So I am grateful to the early effort, but want to point out some deficiencies in approach.
Hi Brenton, I’ve been away on vacation, thus the late comment.
I’d be interested in knowing what, for you, is a “failed” poem. For myself, it takes a special poem (not even kind of poem) to engage me, as I see myself as a bit “tone deaf” to poetry, probably because really learning about poetry was not part of my education as a child of the ’50s/’60s. I really make an effort now to understand poetry, but this is still difficult for me.
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Good question, Dana. It is a flurrious distinction, I think, at best. None of them are simply “bad” for me. There are not as many metrical experiments as in the later Lefebvre edited “Songs” collection. The rhymes sometimes jar or certain lines don’t scan. There is an occasional false brightness. But none I would reject as an editor of a popular journal in that period. I might have added some editorial suggestions ….
I should say that I am open to the rhyming and nature-based poetry of that era, and some simply would not be. Eliot and Pound and those chaps did much to revolutionize English poetry, but they did not, for me, kill form altogether.
I also lack strong poetic training. I work at it, each week, each year, pushing myself a little further. I have done now for about a dozen years, I think. So I lack the sheer love that some have of poetry, I’m afraid. But I can see beauty there.
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A few follow-up questions, spurred by your short-title reference to Benjamin Lefebvre’s A World of Songs as “Songs”.
What do we know – or what are good resources for – Songs by LMM which (1) she wrote to existing tunes, (2) she wrote in collaboration with a composer, (3) she wrote to be set to music by a composer, (4) someone – like Ana Sokolovic – set to music, even if it is not clear LMM intended that possibility?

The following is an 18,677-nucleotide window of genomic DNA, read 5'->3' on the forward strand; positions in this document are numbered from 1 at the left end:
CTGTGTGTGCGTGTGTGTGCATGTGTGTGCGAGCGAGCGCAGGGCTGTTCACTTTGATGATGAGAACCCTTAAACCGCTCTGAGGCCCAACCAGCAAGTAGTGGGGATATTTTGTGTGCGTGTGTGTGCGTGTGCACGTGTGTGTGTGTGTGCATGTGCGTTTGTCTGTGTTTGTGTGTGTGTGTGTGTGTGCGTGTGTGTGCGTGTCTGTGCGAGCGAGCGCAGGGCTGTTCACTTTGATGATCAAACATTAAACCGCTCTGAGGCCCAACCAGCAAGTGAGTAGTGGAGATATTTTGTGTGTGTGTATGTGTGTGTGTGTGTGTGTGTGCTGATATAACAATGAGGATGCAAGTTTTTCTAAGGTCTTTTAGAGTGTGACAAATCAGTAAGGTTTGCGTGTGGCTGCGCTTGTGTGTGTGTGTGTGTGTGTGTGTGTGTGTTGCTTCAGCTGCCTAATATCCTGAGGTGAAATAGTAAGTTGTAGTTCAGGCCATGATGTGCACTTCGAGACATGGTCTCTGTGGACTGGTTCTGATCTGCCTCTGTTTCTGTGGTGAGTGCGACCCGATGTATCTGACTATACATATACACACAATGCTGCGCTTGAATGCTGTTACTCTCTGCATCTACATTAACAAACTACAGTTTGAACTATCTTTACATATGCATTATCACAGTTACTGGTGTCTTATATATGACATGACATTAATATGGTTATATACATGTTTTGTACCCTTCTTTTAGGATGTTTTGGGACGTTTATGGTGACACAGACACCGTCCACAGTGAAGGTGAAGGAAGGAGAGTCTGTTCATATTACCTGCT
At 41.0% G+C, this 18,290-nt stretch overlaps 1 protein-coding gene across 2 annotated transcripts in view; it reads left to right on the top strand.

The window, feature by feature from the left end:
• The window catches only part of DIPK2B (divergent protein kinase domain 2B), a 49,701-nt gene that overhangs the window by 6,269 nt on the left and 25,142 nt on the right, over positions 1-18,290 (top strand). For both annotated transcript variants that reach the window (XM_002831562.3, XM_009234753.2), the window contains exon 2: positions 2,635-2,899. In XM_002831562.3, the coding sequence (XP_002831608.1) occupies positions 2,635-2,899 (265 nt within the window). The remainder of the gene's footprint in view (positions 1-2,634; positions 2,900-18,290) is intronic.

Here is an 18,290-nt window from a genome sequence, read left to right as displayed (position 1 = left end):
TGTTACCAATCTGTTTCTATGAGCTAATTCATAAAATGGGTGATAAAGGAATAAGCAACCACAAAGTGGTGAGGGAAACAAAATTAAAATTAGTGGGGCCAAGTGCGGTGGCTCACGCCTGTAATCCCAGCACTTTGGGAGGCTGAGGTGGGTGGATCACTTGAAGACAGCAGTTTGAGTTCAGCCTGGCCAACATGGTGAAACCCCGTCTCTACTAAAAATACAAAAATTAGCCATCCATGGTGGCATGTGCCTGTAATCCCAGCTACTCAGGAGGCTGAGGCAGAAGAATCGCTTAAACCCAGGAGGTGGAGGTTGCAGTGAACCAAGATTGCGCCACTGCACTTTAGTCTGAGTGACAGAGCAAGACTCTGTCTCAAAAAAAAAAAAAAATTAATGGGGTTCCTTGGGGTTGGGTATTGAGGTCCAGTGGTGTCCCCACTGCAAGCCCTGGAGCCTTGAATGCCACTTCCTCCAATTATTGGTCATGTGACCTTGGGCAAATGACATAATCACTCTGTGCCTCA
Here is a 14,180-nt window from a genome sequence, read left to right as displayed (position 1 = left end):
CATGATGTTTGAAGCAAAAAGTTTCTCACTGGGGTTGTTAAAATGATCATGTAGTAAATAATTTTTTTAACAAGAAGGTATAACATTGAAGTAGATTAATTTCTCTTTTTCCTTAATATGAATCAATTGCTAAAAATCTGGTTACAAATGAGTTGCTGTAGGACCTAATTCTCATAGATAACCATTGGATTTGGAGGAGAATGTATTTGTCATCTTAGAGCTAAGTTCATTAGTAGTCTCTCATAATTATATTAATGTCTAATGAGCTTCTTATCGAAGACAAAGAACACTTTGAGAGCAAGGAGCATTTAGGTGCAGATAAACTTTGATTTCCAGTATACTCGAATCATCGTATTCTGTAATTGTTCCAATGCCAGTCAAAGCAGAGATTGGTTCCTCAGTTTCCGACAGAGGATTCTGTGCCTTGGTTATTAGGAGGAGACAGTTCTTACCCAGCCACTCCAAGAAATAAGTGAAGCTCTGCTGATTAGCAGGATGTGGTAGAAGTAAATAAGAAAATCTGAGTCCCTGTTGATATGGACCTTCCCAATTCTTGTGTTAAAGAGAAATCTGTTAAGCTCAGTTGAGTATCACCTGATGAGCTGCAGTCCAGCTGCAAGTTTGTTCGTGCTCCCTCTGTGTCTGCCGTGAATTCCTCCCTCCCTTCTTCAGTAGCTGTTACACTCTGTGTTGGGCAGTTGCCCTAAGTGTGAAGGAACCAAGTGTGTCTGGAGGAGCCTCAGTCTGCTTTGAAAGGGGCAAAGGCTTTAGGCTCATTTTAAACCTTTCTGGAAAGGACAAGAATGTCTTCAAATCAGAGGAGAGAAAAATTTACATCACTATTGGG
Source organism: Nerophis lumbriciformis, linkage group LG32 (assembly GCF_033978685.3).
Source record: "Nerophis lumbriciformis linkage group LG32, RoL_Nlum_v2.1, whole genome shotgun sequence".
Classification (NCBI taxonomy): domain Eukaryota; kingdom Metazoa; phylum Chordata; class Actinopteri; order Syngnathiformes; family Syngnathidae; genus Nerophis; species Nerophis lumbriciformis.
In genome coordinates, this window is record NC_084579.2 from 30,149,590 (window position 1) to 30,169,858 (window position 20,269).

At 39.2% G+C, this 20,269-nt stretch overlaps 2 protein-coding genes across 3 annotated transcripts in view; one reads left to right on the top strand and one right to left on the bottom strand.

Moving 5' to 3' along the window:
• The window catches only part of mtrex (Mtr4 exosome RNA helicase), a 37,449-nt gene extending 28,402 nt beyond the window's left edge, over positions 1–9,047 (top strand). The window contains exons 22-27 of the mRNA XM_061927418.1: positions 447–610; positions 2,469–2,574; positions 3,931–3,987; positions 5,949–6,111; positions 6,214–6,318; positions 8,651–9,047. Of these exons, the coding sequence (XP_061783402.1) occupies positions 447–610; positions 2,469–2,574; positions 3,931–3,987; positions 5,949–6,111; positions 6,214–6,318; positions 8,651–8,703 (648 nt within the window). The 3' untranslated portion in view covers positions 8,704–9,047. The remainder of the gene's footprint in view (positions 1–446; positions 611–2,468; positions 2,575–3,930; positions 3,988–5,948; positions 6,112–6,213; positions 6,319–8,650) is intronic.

Are there known recordings of LMM Songs? – there could conceivably be many down the years – e.g., the Wikipediast tells me “Beginning in 1889, prerecorded wax cylinders were marketed” and “In the United States in 1894, under the Berliner Gramophone trademark, Berliner started marketing records of 7 inches diameter with somewhat more substantial entertainment value” – so, there were sound recordings commercially available throughout her writing life.
Have works of hers been the subject to instrumental impressions, whether for piano, harmonium, organ, accordion, orother solo insturments or instrumental ensembles of whatever size and variety (in addition to any film or television scores)?
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Great questions, and beyond my knowledge. I don’t think she participated in any real partnerships or transmedia adventures–though she was probably involved in the film rights in the 30s. The “Prince Edward Island Hymn” was penned by Montgomery to a score already in place. Intriguingly, this was before Anne of Green Gables hit the market, meaning that Montgomery’s hundreds of short stories and poems in print had made enough of an impact to invite a composer’s interest. Here is a video of the Island Hymn by a choir in, I think, St. George Anglican Church in Summerside, PEI: https://www.youtube.com/watch?v=axgoujySPUo
But your question about whether there are other things out there in the stacks … it isn’t improbably. However, some of her best seaside poems would work best as sea shanties!
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Great – thanks!
A very good and interesting point about the circumstances of her invitation to write the “Prince Edward Island Hymn”.
If there are LMM & music experts out there, let’s hope they catch up with this, and enlighten us.
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One intriguing thing about Montgomery scholarship, David, is that it is like fandom scholarship of the 20th c. in terms of a tonne of amazing stuff done in print in societies or later in academic essays (esp. Tolkien, but Lewis too) and much later listserves (like SF, Harry Potter, etc.), but it all started a generation late, the first articles and studies not until a 1/4 century after her death and 60 years after Anne. So the answer is probably “there” somewhere–but I haven’t discovered it all yet!